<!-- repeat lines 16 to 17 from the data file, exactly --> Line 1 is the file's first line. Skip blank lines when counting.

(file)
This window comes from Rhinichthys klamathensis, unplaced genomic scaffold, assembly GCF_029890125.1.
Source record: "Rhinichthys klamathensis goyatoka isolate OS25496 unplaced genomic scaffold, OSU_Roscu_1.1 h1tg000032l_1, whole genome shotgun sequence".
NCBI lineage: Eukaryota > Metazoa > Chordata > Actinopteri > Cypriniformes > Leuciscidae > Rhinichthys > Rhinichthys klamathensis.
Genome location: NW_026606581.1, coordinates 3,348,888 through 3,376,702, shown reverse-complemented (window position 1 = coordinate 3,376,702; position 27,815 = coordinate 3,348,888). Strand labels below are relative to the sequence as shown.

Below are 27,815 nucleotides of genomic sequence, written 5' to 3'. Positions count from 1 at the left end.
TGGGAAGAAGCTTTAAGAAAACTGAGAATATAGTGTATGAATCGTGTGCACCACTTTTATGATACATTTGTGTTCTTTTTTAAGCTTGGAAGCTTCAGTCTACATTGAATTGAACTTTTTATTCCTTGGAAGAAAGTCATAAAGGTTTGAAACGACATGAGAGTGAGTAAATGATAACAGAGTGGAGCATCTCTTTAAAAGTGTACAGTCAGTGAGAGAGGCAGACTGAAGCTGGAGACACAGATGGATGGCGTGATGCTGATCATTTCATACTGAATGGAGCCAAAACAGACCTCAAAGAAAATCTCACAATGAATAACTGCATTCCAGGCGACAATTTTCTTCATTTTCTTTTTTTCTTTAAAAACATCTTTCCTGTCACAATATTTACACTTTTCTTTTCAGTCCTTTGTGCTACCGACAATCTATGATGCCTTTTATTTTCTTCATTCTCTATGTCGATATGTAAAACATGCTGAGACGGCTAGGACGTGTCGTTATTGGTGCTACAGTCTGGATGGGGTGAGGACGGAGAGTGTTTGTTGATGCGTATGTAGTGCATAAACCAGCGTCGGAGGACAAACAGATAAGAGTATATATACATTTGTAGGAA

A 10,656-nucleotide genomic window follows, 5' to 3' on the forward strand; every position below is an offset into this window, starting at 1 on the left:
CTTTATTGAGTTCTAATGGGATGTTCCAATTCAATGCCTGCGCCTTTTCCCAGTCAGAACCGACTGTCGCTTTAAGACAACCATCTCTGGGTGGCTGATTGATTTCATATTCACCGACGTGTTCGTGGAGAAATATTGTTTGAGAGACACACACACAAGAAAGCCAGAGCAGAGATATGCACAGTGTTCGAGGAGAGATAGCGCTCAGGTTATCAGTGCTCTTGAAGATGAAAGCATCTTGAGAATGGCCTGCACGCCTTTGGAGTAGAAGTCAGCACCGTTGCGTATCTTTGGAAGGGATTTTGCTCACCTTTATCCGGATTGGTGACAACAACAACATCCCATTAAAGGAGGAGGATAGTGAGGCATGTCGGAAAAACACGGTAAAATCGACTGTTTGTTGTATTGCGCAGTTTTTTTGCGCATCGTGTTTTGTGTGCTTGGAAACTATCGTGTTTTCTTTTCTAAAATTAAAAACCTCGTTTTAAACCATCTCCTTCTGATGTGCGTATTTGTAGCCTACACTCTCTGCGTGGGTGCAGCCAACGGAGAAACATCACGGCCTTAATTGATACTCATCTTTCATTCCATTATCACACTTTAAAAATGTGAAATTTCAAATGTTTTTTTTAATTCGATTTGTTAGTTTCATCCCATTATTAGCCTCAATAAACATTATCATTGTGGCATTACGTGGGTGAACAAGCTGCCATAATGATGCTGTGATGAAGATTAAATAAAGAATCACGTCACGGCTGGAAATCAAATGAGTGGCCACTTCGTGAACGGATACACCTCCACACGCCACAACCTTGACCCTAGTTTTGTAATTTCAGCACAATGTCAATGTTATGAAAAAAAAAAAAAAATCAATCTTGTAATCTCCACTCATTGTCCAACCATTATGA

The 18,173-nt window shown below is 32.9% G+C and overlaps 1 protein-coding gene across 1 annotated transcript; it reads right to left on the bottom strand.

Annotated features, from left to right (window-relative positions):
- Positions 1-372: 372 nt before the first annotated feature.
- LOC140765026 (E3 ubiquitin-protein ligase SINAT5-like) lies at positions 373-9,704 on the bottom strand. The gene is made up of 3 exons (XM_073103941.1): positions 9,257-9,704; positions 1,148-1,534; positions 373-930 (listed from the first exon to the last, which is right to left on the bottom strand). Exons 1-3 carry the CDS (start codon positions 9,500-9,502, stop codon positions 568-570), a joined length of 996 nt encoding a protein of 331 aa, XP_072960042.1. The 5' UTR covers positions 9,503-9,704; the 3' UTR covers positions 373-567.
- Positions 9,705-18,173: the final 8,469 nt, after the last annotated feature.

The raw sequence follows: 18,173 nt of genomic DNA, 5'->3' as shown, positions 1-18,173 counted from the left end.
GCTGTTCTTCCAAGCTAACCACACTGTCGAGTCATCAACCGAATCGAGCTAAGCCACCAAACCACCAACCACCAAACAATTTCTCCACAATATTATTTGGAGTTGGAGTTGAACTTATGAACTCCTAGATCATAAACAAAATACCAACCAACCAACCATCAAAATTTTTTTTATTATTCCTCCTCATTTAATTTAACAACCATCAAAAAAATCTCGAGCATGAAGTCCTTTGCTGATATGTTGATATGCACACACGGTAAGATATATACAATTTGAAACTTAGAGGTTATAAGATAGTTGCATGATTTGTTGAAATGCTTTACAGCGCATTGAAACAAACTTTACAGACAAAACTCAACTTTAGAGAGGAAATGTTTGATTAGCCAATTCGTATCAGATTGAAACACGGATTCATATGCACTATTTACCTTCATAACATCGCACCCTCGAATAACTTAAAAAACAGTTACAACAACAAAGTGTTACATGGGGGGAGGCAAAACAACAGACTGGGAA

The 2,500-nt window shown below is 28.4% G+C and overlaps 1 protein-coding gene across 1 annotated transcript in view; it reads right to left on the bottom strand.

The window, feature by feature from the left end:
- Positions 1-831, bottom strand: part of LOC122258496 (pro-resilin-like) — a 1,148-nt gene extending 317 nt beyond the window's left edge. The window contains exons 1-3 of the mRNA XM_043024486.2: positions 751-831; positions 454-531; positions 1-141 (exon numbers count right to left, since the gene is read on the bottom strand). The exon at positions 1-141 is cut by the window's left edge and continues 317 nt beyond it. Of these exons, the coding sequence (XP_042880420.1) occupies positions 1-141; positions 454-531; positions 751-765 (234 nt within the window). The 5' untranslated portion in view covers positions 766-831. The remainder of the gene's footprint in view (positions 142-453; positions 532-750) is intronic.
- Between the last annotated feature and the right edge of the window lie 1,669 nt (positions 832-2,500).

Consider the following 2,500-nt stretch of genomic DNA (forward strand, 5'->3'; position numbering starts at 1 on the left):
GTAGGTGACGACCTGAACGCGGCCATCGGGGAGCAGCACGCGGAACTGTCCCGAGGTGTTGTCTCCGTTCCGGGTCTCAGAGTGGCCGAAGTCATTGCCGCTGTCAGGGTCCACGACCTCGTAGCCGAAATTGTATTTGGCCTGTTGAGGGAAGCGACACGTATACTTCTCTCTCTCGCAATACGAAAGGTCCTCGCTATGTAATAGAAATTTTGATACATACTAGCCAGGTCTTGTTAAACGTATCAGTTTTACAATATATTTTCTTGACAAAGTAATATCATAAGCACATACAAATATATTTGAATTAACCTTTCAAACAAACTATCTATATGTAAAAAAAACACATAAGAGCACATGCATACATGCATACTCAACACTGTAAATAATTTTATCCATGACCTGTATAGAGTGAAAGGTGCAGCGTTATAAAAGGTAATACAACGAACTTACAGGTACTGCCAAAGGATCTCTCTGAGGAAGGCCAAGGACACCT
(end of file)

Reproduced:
The 2,500-nt window shown below is 28.4% G+C and overlaps 1 protein-coding gene across 1 annotated transcript in view; it reads right to left on the bottom strand.

The window, feature by feature from the left end: